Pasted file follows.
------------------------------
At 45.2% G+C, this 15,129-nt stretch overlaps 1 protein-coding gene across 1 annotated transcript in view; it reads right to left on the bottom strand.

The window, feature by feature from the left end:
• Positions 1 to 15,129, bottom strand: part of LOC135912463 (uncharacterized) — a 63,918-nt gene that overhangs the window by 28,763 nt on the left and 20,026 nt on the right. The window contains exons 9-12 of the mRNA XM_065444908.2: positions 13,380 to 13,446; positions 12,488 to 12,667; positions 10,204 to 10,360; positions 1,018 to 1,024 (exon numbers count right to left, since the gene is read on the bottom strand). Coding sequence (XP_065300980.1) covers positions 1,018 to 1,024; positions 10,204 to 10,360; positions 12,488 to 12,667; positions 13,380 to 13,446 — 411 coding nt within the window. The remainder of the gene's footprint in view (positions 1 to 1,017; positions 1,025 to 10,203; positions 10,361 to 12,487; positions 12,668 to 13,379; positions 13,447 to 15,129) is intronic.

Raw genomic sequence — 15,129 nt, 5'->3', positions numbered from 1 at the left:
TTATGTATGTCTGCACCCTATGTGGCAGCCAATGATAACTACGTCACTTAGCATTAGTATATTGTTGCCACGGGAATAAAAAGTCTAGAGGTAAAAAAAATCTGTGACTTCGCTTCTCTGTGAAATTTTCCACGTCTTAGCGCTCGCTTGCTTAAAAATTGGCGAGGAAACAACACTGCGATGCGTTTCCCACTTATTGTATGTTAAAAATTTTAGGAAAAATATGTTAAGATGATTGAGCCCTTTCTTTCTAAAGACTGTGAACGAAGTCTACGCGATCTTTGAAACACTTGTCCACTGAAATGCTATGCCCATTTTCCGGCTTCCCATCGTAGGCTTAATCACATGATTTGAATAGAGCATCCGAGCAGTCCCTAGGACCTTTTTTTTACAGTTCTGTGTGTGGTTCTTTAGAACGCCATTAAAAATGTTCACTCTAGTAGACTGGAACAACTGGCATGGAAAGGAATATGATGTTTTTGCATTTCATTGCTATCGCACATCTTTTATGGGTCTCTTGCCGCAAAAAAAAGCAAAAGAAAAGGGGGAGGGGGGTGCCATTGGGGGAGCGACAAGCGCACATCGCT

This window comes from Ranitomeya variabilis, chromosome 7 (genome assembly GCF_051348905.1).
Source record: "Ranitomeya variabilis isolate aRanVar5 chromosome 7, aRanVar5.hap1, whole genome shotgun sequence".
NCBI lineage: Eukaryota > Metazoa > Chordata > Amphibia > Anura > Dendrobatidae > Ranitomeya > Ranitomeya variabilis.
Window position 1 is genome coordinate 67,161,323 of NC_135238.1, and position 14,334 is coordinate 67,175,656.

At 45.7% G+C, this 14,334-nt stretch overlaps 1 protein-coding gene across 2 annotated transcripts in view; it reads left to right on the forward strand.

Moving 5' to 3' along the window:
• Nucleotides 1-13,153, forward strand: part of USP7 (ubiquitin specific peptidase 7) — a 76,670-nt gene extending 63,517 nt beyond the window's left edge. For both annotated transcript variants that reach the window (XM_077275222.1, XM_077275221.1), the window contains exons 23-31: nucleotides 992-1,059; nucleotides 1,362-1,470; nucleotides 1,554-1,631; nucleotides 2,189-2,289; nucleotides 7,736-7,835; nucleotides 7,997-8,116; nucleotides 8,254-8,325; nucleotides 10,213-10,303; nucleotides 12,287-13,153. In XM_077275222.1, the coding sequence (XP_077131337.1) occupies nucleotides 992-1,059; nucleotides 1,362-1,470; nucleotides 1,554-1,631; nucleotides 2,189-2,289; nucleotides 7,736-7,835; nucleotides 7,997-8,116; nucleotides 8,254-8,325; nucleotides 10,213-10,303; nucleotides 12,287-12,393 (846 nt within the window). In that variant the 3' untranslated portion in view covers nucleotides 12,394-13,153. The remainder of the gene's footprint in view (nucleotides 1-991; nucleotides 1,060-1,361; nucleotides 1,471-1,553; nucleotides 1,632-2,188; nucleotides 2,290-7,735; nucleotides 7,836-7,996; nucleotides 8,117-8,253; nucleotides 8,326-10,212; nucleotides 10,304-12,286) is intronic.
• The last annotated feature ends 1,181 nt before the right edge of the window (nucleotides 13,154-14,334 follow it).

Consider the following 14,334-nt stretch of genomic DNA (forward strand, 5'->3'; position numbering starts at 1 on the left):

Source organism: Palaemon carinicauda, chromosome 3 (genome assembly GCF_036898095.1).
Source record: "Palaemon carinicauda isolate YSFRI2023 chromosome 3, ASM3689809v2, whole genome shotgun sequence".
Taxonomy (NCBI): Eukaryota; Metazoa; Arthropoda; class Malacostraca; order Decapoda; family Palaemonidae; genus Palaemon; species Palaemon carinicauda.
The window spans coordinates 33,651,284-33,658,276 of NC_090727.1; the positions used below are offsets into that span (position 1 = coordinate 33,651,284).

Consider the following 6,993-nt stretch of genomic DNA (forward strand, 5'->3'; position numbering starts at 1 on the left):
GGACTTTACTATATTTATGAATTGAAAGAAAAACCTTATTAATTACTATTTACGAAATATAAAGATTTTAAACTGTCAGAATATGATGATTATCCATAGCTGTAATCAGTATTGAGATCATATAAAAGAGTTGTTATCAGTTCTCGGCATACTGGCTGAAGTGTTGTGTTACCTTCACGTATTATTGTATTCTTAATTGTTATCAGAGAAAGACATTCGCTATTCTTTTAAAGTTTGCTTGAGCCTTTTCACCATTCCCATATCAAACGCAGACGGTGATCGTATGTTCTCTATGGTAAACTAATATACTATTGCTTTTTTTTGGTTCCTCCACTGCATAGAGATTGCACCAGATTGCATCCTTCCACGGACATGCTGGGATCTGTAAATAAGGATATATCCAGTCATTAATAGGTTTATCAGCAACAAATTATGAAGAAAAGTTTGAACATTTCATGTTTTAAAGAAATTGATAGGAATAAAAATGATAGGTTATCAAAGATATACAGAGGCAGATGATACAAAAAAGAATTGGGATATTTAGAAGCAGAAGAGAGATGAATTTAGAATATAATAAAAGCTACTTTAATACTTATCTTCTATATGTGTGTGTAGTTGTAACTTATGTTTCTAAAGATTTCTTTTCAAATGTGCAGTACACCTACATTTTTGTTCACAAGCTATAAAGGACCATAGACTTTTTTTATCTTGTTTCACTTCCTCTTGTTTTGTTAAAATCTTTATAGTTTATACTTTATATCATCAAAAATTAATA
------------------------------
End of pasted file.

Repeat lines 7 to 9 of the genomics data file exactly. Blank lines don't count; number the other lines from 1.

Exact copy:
Source record: "Ranitomeya variabilis isolate aRanVar5 chromosome 7, aRanVar5.hap1, whole genome shotgun sequence".
NCBI lineage: Eukaryota > Metazoa > Chordata > Amphibia > Anura > Dendrobatidae > Ranitomeya > Ranitomeya variabilis.
Window position 1 is genome coordinate 67,161,323 of NC_135238.1, and position 14,334 is coordinate 67,175,656.